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Although implant-associated ALCL is extremely rare, the FDA believes that women with breast implants may have a very small but increased risk of developing this disease in the tissue capsule the body forms around an implant over time. ALCL may also be found in the lymph nodes and the skin.
At this time, data appears to indicate that the incidence of ALCL is very low, even in breast implant patients and is estimated to be between 1 in 70,000 to 1 in 500,000. Currently, it is not possible to identify a type of breast implant (silicone, saline or polyurethane) or a reason for the implant (reconstruction versus aesthetic augmentation) that is associated with a smaller or greater risk.
Overall, lymphomas of any type that occur in the breast are rare, accounting for only 1% to 2% of all non-Hodgkin's lymphomas. Most breast lymphomas have a B-cell phenotype. However, implant-associated ALCL has a T-cell phenotype.
Implant-associated ALCL tends to remain confined around the breast implant. Most patients have a good prognosis when they receive the appropriate treatment.
Because other diseases and cancers of the breast can cause similar symptoms, implant-associated ALCL is often a difficult diagnosis. Symptoms can vary from person to person.
More common symptoms include:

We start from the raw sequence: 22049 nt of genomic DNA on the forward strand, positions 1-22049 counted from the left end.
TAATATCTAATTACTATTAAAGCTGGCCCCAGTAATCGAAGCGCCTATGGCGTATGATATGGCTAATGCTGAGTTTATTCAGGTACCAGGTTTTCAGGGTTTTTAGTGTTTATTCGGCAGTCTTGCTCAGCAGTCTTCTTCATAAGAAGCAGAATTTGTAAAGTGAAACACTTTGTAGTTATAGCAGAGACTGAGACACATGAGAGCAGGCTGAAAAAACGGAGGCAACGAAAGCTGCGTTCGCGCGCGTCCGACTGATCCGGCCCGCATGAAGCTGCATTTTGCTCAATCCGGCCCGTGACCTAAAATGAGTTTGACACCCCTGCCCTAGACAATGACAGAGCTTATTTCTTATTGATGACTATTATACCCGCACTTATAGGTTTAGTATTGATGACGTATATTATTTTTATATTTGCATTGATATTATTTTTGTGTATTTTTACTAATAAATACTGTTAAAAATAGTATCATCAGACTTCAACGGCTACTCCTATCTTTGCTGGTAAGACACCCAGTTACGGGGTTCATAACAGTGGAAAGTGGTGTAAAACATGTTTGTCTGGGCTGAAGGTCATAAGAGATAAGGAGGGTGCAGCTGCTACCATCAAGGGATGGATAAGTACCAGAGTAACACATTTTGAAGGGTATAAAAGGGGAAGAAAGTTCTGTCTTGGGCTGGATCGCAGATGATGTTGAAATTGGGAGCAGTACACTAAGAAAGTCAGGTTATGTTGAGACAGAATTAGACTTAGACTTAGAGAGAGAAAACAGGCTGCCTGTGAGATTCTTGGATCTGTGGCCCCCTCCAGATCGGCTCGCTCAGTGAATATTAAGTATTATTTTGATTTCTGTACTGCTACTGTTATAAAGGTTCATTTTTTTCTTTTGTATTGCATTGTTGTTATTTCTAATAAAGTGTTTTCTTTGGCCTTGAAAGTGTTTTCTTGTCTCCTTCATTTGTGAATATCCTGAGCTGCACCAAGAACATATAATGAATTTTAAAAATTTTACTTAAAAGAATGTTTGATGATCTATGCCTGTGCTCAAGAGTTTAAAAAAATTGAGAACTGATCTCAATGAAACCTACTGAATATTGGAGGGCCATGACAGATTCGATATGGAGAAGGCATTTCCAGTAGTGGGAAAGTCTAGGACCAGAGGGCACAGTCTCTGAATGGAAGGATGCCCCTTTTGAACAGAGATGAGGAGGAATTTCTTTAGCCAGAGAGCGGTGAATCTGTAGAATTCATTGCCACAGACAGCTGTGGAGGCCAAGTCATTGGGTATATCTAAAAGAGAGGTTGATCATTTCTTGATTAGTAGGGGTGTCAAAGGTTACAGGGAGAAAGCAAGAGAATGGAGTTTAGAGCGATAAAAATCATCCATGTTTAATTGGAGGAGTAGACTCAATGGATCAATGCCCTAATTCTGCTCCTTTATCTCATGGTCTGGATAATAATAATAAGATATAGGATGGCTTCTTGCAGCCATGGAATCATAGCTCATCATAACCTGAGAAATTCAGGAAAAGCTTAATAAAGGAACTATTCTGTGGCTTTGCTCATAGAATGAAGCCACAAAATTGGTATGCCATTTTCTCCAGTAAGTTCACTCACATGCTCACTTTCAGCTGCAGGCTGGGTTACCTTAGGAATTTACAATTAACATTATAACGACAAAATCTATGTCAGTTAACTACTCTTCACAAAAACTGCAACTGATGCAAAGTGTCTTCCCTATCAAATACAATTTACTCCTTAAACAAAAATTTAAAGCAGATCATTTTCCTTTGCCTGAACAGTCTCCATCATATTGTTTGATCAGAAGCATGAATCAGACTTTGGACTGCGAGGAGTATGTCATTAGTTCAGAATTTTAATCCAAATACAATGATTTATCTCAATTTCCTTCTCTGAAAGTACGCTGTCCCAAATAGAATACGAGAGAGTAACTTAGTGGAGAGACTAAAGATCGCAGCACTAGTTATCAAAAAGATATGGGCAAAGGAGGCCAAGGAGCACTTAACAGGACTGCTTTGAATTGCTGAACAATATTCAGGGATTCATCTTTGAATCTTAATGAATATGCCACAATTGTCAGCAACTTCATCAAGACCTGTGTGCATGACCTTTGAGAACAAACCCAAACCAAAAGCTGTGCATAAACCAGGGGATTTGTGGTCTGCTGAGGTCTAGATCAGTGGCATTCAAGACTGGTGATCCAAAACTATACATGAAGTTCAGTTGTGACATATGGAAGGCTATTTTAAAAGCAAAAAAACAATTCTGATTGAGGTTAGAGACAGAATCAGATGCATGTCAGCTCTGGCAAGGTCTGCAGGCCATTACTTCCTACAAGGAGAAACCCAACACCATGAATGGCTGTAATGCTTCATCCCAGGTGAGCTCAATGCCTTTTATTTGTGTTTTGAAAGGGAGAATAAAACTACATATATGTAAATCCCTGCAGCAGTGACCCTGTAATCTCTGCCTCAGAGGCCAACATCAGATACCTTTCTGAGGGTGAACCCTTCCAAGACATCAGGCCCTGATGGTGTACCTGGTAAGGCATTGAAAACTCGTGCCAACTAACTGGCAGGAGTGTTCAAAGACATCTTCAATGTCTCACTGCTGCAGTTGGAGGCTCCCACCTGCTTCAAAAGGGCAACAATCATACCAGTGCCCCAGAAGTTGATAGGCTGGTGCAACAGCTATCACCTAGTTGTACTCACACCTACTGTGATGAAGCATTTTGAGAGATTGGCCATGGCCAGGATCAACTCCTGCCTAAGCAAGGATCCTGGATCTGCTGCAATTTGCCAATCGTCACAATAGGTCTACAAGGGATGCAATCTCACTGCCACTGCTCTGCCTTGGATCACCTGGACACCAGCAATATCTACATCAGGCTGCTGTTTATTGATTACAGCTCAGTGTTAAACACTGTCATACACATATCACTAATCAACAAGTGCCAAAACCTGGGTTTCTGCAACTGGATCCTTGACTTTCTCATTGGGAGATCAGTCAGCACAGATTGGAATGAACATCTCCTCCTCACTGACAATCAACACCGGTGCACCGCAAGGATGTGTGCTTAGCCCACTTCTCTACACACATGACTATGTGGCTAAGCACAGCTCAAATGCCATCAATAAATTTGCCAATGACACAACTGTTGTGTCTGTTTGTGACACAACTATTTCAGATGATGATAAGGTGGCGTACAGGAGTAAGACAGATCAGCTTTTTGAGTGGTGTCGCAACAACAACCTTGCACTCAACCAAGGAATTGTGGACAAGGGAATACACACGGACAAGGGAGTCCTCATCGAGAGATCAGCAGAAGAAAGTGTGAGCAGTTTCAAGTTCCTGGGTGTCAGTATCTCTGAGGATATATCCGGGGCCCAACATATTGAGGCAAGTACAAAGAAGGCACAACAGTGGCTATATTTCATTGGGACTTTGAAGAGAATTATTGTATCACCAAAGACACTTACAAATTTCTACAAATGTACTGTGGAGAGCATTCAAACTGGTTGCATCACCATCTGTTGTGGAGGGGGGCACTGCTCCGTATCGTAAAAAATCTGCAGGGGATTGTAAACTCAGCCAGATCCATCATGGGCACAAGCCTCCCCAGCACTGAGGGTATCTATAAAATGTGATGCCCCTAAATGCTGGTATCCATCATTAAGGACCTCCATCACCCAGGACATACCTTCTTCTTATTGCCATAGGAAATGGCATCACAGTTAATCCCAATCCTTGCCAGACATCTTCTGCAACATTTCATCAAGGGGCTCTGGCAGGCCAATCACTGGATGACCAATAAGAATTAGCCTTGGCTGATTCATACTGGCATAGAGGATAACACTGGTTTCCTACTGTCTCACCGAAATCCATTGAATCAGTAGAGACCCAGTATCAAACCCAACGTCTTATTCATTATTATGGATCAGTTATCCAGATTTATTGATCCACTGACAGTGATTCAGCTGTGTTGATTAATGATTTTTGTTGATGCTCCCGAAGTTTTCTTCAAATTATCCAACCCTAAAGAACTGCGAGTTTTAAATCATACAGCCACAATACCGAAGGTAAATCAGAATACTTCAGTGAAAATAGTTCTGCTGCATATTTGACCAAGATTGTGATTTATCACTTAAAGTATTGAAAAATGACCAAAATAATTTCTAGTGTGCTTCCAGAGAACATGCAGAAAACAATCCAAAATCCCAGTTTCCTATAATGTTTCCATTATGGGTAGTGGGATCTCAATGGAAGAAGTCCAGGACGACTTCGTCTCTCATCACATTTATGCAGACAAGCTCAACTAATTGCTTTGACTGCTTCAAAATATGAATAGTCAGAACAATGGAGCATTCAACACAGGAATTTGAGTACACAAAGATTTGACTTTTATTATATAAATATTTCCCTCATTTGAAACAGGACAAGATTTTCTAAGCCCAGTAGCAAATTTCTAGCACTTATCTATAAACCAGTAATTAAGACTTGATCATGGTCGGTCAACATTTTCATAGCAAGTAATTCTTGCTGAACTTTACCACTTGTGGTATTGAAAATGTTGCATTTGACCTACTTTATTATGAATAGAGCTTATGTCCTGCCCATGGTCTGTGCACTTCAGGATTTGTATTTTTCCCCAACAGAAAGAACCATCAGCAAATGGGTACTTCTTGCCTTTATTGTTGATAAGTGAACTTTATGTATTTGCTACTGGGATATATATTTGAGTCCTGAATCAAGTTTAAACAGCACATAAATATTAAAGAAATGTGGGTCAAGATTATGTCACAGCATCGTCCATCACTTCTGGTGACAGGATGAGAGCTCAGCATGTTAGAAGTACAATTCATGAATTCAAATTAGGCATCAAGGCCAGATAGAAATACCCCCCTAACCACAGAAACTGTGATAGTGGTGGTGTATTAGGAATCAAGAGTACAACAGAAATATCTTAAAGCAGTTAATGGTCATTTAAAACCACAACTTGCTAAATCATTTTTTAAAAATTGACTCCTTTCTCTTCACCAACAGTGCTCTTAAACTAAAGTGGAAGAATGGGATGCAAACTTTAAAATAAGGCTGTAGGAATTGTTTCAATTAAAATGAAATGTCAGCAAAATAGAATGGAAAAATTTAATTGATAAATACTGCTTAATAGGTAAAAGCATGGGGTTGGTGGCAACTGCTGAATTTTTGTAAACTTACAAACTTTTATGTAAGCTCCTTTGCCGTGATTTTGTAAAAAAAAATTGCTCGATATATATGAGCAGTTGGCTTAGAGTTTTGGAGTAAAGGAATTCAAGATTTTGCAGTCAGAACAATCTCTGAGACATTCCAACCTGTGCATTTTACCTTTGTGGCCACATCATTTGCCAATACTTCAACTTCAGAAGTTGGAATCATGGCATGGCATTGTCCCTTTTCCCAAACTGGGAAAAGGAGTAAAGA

- A spontaneous fluid collection in the breast, developing many months or years after receiving a breast implant
- Redness and swelling of the breast around an implant that is not from an infection
Less common symptoms:
- Contraction of the scar tissue capsule surrounding the breast implant
If you have one or more of these symptoms, it does not mean you have implant-associated ALCL. However, it is important to discuss any symptoms with your doctor since they may indicate other health problems.
The symptoms of implant-associated ALCL often are the same as more common diseases of the breast. which can make ALCL hard to diagnose. Early and precise diagnosis is important to successful ALCL treatment. However, doctors often are unsure if a person has ALCL, even after capsule fluid has been removed and tested.
If you have a fluid collection or unexplained swelling many months or years after receiving a breast implant, try to see a doctor who has experience in ALCL. If you have been diagnosed with implant-associated ALCL, it is important that a doctor experienced in ALCL reviews your tests.